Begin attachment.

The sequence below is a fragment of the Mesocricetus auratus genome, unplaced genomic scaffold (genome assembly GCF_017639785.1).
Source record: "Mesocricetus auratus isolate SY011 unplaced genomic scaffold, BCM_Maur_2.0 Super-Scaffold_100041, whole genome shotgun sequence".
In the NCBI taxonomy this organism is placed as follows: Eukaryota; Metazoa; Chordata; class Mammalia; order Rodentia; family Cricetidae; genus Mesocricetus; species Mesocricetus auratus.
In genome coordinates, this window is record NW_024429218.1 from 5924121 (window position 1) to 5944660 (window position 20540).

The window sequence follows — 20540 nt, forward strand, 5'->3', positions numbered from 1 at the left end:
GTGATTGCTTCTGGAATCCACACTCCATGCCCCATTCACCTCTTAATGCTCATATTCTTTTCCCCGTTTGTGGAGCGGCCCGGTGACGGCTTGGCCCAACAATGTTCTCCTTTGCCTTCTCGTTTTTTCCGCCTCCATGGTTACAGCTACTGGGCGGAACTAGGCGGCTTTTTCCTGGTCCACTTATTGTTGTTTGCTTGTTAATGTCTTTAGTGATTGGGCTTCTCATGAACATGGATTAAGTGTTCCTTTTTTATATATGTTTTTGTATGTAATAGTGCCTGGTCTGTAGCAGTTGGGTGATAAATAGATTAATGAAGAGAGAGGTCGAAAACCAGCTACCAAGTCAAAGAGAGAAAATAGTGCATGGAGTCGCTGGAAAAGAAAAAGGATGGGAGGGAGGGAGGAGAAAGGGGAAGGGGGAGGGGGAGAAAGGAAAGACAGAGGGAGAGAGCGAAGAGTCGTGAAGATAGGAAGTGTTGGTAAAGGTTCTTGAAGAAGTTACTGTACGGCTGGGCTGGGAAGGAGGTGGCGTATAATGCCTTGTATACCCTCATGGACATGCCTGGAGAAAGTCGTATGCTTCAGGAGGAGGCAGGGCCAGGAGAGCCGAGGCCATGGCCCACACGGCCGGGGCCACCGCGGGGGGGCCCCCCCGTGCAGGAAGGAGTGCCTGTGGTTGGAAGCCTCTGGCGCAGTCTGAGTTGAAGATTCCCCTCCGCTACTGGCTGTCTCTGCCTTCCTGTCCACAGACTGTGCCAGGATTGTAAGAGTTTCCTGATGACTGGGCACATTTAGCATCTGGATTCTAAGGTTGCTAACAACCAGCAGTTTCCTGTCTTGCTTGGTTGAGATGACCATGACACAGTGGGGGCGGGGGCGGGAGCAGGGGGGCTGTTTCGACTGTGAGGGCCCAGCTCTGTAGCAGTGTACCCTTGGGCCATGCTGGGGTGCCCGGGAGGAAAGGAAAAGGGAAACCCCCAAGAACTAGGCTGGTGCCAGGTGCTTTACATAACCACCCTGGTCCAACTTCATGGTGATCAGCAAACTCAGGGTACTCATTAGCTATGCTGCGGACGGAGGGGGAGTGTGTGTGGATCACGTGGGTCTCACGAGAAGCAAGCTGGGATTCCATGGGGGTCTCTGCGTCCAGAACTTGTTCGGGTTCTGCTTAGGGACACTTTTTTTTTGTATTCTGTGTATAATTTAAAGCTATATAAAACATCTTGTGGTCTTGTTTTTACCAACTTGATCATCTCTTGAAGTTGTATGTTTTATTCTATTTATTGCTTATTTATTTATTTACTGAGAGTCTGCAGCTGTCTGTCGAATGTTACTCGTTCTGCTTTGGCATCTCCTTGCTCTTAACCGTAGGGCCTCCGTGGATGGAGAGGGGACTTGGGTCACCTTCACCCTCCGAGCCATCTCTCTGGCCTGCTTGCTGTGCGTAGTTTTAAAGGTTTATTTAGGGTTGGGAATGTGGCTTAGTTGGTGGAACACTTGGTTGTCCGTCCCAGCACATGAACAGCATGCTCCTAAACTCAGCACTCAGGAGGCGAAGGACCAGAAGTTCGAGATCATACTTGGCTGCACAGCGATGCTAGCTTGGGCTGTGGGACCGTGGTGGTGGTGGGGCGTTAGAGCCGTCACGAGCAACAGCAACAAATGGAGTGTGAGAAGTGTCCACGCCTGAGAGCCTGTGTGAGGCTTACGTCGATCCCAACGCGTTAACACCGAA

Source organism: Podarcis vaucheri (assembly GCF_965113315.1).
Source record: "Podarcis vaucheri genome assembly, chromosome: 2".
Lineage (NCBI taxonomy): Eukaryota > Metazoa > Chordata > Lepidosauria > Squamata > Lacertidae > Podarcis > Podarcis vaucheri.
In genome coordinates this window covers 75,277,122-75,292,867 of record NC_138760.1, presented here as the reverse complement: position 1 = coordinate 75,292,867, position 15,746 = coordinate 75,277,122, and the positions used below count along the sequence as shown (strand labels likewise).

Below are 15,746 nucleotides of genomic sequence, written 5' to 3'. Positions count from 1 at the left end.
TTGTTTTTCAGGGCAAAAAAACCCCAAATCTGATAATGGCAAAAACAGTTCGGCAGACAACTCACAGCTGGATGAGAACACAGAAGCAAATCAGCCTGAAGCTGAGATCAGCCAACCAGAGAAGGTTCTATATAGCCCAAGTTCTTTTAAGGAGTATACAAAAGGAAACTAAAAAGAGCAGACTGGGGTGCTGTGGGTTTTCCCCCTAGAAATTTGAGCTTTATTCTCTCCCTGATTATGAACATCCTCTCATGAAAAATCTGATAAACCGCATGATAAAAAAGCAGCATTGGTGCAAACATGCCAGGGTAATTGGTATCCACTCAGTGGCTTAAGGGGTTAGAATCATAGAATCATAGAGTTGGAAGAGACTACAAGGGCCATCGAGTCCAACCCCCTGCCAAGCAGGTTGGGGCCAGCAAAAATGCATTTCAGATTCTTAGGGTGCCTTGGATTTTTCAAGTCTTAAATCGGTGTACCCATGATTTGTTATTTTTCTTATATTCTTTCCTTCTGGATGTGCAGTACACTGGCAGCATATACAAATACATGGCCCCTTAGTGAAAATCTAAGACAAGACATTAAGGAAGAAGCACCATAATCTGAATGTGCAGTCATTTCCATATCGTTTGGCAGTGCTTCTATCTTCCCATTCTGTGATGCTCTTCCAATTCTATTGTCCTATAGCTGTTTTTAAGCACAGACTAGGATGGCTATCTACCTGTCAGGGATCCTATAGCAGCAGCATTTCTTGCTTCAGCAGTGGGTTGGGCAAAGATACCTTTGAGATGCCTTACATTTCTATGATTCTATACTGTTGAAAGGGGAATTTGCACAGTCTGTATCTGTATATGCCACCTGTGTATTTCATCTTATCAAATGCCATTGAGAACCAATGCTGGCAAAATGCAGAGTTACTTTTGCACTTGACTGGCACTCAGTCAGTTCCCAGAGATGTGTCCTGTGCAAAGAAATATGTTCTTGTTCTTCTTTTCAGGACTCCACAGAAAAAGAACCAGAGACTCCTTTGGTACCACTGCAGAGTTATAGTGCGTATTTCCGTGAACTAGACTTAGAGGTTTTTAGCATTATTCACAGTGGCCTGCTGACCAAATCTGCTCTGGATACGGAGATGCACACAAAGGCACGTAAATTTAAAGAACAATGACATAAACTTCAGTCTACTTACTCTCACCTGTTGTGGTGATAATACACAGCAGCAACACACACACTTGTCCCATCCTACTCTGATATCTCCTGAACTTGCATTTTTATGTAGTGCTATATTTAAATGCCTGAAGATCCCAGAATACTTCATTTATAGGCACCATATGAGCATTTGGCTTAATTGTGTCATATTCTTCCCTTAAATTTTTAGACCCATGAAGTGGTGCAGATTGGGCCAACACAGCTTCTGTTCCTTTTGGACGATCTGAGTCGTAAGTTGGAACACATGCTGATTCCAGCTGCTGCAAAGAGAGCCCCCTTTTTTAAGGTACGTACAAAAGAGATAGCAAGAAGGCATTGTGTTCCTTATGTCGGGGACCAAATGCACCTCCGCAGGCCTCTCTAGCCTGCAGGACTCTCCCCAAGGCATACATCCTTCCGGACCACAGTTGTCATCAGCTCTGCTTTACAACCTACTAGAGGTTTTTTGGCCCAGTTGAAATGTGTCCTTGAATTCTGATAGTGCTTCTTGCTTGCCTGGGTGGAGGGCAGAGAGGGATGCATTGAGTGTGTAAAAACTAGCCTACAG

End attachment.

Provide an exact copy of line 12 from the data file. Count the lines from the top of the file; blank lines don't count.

TTGTTTTTCAGGGCAAAAAAACCCCAAATCTGATAATGGCAAAAACAGTTCGGCAGACAACTCACAGCTGGATGAGAACACAGAAGCAAATCAGCCTGAAGCTGAGATCAGCCAACCAGAGAAGGTTCTATATAGCCCAAGTTCTTTTAAGGAGTATACAAAAGGAAACTAAAAAGAGCAGACTGGGGTGCTGTGGGTTTTCCCCCTAGAAATTTGAGCTTTATTCTCTCCCTGATTATGAACATCCTCTCATGAAAAATCTGATAAACCGCATGATAAAAAAGCAGCATTGGTGCAAACATGCCAGGGTAATTGGTATCCACTCAGTGGCTTAAGGGGTTAGAATCATAGAATCATAGAGTTGGAAGAGACTACAAGGGCCATCGAGTCCAACCCCCTGCCAAGCAGGTTGGGGCCAGCAAAAATGCATTTCAGATTCTTAGGGTGCCTTGGATTTTTCAAGTCTTAAATCGGTGTACCCATGATTTGTTATTTTTCTTATATTCTTTCCTTCTGGATGTGCAGTACACTGGCAGCATATACAAATACATGGCCCCTTAGTGAAAATCTAAGACAAGACATTAAGGAAGAAGCACCATAATCTGAATGTGCAGTCATTTCCATATCGTTTGGCAGTGCTTCTATCTTCCCATTCTGTGATGCTCTTCCAATTCTATTGTCCTATAGCTGTTTTTAAGCACAGACTAGGATGGCTATCTACCTGTCAGGGATCCTATAGCAGCAGCATTTCTTGCTTCAGCAGTGGGTTGGGCAAAGATACCTTTGAGATGCCTTACATTTCTATGATTCTATACTGTTGAAAGGGGAATTTGCACAGTCTGTATCTGTATATGCCACCTGTGTATTTCATCTTATCAAATGCCATTGAGAACCAATGCTGGCAAAATGCAGAGTTACTTTTGCACTTGACTGGCACTCAGTCAGTTCCCAGAGATGTGTCCTGTGCAAAGAAATATGTTCTTGTTCTTCTTTTCAGGACTCCACAGAAAAAGAACCAGAGACTCCTTTGGTACCACTGCAGAGTTATAGTGCGTATTTCCGTGAACTAGACTTAGAGGTTTTTAGCATTATTCACAGTGGCCTGCTGACCAAATCTGCTCTGGATACGGAGATGCACACAAAGGCACGTAAATTTAAAGAACAATGACATAAACTTCAGTCTACTTACTCTCACCTGTTGTGGTGATAATACACAGCAGCAACACACACACTTGTCCCATCCTACTCTGATATCTCCTGAACTTGCATTTTTATGTAGTGCTATATTTAAATGCCTGAAGATCCCAGAATACTTCATTTATAGGCACCATATGAGCATTTGGCTTAATTGTGTCATATTCTTCCCTTAAATTTTTAGACCCATGAAGTGGTGCAGATTGGGCCAACACAGCTTCTGTTCCTTTTGGACGATCTGAGTCGTAAGTTGGAACACATGCTGATTCCAGCTGCTGCAAAGAGAGCCCCCTTTTTTAAGGTACGTACAAAAGAGATAGCAAGAAGGCATTGTGTTCCTTATGTCGGGGACCAAATGCACCTCCGCAGGCCTCTCTAGCCTGCAGGACTCTCCCCAAGGCATACATCCTTCCGGACCACAGTTGTCATCAGCTCTGCTTTACAACCTACTAGAGGTTTTTTGGCCCAGTTGAAATGTGTCCTTGAATTCTGATAGTGCTTCTTGCTTGCCTGGGTGGAGGGCAGAGAGGGATGCATTGAGTGTGTAAAAACTAGCCTACAG